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Jewish World Review May 5, 2006 / 7 Iyar 5766

Betsy Hart

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The demise of noble, self-sacrifice | The other night my family and I watched the classic movie "Roman Holiday," featuring the most astonishing film actress of all time, or so I'm convinced, Audrey Hepburn, along with Gregory Peck and Eddie Albert. (Remember him? "Green Acres is the Place to be ... ")

Anyway, this was the film that garnered 10 academy award nominations, brought Audrey fully into our lives, and gave her a Best Actress Oscar.

I suppose everyone knows the story by now: A rebellious and beautiful young princess visiting Rome slips away from the "castle" for 24 hours, meets American reporter Gregory Peck — who finally catches on to who she is but pretends ignorance for his own ends — and has a full day of fun and adventure entirely, um, unbefitting a princess shall we say.

Eddie Albert serves as the erstwhile photographer secretly chronicling it all — cigarettes, champagne, police station, motorcycle ride, dance brawl, you name it.

As I marveled once again at the film, as I do with every Audrey movie, I wondered if this story could be made today. Not because so many of its themes aren't relevant — think Princess Di — but because I fear the ending just would not be satisfying to Hollywood decision makers or America's elite.

The movie is 53 years old, so I'm not giving anything away: Audrey — Princess Ann — hears through the radio about the despair her absence is causing her countrypeople, and she finally decides to return to her "castle" and her responsibilities. Gregory Peck — "Joe Bradley" — and his counterpart, Eddie Albert, decide not to reveal the princess's escapades, giving up scads of cash they could have made.

Why? Because Joe and the princess fall in love, of course — and yet they both decide to do the "right" thing, which also means they can never have each other. The princess loved being an ordinary person in Rome for a day, but now she must do her duty and return to her people. In fact, a newly confident Princess Ann makes clear to her close circle of courtiers that duty is the only reason she has returned! It's not all about her, or her feelings, or her supposed "happiness" — it's responsibility to others. And that means she can't apparently have a relationship with an American newspaperman. Nor can we envision Gregory Peck living as the "Princess' Consort" in some exotic country, anyway.

He forgoes the money and fame revealing her "follies" would bring him because he also decides to do what is right and wholesome. Moreover, he knows he cannot have the woman he loves, and he accepts that with all the pain it brings. It's not "all about him" in the end, either.

We may argue with the social dictates of the day as presented in the film — we may rightly think those dictates are pretty darn silly — but the point is that the characters at issue here were called to a sense of duty, to a sense of other, and they answered that call, even though it meant their own "happiness" would go unanswered. Most important, the characters are portrayed in the movie as noble for doing so. Their brief love affair remains a secret.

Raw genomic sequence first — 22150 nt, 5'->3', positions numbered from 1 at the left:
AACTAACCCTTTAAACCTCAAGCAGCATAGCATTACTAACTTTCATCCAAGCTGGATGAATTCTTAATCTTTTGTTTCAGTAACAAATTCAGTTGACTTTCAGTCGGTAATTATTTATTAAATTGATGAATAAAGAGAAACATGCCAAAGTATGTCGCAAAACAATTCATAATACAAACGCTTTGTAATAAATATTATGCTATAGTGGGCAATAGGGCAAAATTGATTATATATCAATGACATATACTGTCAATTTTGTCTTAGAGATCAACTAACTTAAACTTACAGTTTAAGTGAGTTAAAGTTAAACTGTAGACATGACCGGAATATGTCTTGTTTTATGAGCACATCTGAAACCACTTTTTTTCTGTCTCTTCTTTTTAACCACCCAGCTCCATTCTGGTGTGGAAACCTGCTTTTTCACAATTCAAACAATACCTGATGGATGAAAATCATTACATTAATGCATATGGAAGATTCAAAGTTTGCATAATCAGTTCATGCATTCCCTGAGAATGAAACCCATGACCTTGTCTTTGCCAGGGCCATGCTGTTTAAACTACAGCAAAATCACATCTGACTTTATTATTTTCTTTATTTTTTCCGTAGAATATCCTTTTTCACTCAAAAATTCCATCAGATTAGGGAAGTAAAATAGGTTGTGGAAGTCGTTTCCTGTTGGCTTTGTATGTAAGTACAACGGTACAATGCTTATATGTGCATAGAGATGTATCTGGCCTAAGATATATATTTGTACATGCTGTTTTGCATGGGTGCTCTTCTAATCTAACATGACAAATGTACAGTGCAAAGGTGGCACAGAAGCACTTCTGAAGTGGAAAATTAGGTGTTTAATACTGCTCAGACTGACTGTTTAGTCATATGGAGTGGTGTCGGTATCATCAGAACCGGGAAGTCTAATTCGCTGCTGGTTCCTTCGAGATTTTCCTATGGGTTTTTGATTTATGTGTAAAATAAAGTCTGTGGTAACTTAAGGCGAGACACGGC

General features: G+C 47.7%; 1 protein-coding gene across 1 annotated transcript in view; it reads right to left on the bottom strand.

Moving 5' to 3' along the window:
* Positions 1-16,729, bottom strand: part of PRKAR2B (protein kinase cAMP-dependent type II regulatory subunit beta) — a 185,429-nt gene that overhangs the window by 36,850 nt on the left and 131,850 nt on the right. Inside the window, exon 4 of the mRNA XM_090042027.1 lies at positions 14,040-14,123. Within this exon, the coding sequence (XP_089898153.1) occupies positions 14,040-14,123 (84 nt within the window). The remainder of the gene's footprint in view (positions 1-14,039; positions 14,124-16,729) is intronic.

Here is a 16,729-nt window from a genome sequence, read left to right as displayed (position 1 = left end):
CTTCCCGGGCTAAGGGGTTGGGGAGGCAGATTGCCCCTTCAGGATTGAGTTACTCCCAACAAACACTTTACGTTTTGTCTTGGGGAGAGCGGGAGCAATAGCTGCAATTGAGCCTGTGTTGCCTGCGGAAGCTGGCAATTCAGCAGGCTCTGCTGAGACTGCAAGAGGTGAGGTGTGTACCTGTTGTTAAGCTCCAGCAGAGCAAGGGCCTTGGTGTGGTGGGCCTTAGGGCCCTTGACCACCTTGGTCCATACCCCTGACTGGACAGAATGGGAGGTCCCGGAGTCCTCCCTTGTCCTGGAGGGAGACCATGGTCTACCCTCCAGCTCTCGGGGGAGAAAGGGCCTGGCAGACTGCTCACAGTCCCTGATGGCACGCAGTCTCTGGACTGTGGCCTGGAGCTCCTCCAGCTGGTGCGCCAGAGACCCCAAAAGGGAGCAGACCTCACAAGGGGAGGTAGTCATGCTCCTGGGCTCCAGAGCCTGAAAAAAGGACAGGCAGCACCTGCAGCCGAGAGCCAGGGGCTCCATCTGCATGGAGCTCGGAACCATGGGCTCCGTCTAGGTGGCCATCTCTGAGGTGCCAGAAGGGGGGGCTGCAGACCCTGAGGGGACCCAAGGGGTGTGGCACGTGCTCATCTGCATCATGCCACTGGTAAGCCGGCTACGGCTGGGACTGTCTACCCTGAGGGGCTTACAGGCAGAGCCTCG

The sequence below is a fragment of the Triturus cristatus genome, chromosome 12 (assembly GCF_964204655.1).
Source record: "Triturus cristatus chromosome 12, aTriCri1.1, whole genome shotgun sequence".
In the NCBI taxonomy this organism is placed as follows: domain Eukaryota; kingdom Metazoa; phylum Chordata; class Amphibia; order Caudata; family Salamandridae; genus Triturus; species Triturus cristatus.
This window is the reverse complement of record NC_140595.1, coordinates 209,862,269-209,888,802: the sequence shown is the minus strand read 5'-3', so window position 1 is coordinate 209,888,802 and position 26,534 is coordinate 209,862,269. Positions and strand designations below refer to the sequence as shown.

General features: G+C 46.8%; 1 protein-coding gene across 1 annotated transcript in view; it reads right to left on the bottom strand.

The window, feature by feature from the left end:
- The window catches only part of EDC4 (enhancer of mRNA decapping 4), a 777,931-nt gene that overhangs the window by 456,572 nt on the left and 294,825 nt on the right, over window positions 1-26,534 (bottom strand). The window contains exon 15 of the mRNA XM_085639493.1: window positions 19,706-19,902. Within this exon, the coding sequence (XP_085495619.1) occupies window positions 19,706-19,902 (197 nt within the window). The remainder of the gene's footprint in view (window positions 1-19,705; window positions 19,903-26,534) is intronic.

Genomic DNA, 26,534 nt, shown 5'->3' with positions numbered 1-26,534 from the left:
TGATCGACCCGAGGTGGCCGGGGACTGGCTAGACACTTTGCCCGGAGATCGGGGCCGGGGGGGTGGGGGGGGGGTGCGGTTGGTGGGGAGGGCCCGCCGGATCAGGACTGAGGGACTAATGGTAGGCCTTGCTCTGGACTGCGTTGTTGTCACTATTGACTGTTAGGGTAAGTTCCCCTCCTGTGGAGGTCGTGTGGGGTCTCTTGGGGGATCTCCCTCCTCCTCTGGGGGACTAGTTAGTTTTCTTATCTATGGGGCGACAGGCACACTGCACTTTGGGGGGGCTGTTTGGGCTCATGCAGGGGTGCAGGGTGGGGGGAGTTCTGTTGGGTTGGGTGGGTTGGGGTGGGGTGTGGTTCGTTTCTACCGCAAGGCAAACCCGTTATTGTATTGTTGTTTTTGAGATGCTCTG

In early 1950s America, that sensibility made sense. Even to Hollywood. And so the ending was satisfying.

I just don't know if that would be the case today. Wouldn't there almost certainly have to be a way for the princess and the pauper, as it were, to spend their lives together no matter if it devastated the lives of others — I mean it's all about what THEY want, right?

There are movies made today where there is sacrifice — think "Armageddon." Of course, there they were all going to blow-up anyway if one didn't sacrifice for the many. But a film where a quiet sense of duty, of calling, of responsibility keeps lovers apart forever — and we're supposed to feel that that is noble and right and good, even if sad? I don't know.

After all, even in the blockbuster tearjerker "Titanic" the star-crossed lovers got together in eternity.

It seems to me that quiet self-sacrifice is still the common lot and pursuit of so many noble Americans, it's just no longer honored in our elite culture. Pursuing our own happiness, even at the expense of others, is.

So, I hope I'm wrong, but I just have to think that a remake of "Roman Holiday" would be rewritten to bring the pair together in the end.

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"It Takes a Parent : How the Culture of Pushover Parenting is Hurting Our Kids — and What to Do About It"  

"Hart urges parents to focus...on instilling industry, frugality, sincerity and humility. She encourages parents to reclaim the word "no." Contrary to advice you may have received, you needn't give your child choices, or offer alternatives, or explain to little Suzie why she can't eat eight cookies right before bed-you're the parent, and sometimes you can just say no."

  —   Kirkus Reports

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JWR contributor Betsy Hart, a frequent commentator on CNN and the Fox News Channel, can be reached by clicking here.


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